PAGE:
5. Hedgehog

    To file disputed EBOR or not

    I think this is the way to go.
  6. Hedgehog

    Earning Merit Badges before rank of "Scout"?

    A scout can work on Merit Badges at anytime according to the guide to advancement: The Scout, the Blue Card, and the Unit Leader A few merit badges have certain restrictions, but otherwise any registered Boy Scout, Varsity Scout, or quali ed Venturer or Sea Scout may work on any of them at any time. The Guide to Advancement says that you are not permitted to add requirements to advancement: No council, committee, district, unit, or individual has the authority to add to, or subtract from, advancement requirements. and that it is the Scout's decision when to start a merit badge: It is then the Scout’s decision whether or not to proceed with the merit badge. If the boy thinks that they are ready to pursue a merit badge, once they are registered as a Boy Scout, they should be permitted to work on it.
  7. Hedgehog

    Adults At It Again

    I think you answered your own question. Good luck tonight. You might need to bring donuts to go along with the coffee.
  8. Hedgehog

    Why is eight so great ...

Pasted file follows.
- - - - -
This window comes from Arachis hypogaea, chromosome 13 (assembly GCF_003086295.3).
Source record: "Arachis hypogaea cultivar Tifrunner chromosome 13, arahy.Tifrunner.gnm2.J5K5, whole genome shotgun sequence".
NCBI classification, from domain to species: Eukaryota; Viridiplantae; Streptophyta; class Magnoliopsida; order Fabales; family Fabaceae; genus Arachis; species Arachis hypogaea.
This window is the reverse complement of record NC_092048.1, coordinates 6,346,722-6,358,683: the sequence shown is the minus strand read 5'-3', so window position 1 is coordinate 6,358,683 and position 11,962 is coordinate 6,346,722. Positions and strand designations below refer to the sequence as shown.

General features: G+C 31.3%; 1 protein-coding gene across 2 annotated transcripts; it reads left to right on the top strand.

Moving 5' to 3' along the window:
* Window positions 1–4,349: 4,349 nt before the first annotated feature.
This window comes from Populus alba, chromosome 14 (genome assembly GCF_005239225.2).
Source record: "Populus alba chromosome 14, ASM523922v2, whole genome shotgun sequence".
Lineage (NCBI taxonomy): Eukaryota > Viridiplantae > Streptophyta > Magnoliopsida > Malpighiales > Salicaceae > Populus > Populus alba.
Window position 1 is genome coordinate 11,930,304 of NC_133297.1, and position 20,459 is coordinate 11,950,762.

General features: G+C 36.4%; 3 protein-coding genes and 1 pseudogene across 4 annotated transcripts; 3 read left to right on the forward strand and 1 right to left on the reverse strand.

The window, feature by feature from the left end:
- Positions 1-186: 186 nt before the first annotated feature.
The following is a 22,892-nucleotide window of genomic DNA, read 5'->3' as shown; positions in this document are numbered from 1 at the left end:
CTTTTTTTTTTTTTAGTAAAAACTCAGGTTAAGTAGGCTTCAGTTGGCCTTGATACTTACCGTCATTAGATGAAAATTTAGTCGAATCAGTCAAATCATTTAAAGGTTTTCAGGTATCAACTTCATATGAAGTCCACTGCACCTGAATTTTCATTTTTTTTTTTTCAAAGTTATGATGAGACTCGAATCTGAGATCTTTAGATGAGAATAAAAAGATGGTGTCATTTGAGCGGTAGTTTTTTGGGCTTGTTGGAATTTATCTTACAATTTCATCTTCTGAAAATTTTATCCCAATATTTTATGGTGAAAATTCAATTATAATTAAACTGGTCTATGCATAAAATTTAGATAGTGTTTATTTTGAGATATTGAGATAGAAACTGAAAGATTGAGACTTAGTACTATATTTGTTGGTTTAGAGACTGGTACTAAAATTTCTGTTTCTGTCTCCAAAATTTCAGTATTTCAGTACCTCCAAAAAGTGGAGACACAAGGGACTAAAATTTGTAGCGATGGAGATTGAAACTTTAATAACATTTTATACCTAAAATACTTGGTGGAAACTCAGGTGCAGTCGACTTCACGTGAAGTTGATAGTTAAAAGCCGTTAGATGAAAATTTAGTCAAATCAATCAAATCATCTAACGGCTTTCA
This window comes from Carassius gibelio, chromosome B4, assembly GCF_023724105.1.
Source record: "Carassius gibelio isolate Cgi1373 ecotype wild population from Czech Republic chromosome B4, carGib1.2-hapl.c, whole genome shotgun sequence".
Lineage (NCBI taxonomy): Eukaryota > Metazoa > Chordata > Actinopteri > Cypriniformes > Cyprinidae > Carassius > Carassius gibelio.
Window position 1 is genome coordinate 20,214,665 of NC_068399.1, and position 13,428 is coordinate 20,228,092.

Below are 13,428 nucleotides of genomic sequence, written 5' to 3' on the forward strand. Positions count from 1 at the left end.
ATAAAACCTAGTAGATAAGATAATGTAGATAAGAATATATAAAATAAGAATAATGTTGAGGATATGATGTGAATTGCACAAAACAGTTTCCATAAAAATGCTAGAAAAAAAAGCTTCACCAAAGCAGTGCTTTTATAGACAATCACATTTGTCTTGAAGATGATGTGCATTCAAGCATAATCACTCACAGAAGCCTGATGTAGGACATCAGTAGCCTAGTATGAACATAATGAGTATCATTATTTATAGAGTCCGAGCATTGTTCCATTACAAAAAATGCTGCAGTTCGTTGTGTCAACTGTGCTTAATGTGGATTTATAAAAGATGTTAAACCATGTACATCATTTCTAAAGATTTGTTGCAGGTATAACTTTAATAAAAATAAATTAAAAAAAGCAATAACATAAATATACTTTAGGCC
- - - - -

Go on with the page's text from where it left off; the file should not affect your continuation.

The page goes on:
Because eight is the maximum number of names you can remember to figure out who is missing when you count seven boys as being present. That is the difference with servant leadership. A servant leader's job is to encourage 100% of the people to do 150% of the work. Suceeding as a team is more important than just suceeding. In many of those 20% situations, the remaining 80% of the people want to make a contribution but they either: 1) don't know how they can contribute (lack of the leader coordinating skills with tasks); 2) they tune out because of the leader just giving orders ("you do what I say"); or 3) they are edged out because the 20% do everything based on wanting it "done right" leaving them nothing to do. The first problem is a lack of leadership - a leader needs to know capabilities of his patrol. The second problem is a failure due to using authoratarian leadership where the focus is on telling people what to do rather than working together to complete a task. The third failure is what I call DIY leadership - which isn't leadership at all. Servant leadership is more difficult than the other types of "leadership." If you look at adult-led troops you see all three situations which essentially suck the initiative out of the scouts.